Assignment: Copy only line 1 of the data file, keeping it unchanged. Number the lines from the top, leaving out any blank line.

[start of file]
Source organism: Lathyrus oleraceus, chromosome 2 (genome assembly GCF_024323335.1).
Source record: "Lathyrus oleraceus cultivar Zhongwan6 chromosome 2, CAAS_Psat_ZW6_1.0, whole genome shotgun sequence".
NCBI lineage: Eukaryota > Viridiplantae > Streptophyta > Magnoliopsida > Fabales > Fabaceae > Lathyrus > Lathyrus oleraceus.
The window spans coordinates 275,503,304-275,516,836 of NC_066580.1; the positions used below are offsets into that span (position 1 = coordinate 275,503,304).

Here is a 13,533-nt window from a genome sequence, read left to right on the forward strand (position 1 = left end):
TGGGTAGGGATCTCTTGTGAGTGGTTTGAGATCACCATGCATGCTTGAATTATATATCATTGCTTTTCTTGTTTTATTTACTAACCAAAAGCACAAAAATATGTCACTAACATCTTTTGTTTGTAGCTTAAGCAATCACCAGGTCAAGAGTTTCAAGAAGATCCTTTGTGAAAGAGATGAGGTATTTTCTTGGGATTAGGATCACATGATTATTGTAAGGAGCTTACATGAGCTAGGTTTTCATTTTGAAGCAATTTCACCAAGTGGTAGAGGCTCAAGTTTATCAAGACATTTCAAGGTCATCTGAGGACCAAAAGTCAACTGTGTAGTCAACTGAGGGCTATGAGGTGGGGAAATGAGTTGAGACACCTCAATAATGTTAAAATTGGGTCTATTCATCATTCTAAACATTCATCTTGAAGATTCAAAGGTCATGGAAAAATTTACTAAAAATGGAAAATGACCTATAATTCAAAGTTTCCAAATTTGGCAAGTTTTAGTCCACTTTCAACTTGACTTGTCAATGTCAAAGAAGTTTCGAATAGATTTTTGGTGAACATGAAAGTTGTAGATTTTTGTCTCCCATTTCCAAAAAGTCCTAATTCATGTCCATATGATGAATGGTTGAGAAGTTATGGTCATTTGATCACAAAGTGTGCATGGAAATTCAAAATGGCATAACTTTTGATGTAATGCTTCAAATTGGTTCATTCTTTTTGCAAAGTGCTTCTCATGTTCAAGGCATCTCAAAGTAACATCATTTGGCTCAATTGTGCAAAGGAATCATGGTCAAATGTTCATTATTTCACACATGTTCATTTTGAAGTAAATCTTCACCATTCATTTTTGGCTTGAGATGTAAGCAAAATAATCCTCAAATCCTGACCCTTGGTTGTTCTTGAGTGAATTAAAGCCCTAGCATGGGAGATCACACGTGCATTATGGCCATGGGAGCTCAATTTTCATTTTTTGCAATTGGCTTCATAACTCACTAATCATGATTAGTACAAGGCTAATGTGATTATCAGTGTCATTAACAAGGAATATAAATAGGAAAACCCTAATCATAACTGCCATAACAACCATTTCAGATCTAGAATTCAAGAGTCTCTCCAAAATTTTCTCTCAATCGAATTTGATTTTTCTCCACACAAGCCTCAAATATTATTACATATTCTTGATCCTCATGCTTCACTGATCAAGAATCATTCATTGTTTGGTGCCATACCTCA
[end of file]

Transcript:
Source organism: Lathyrus oleraceus, chromosome 2 (genome assembly GCF_024323335.1).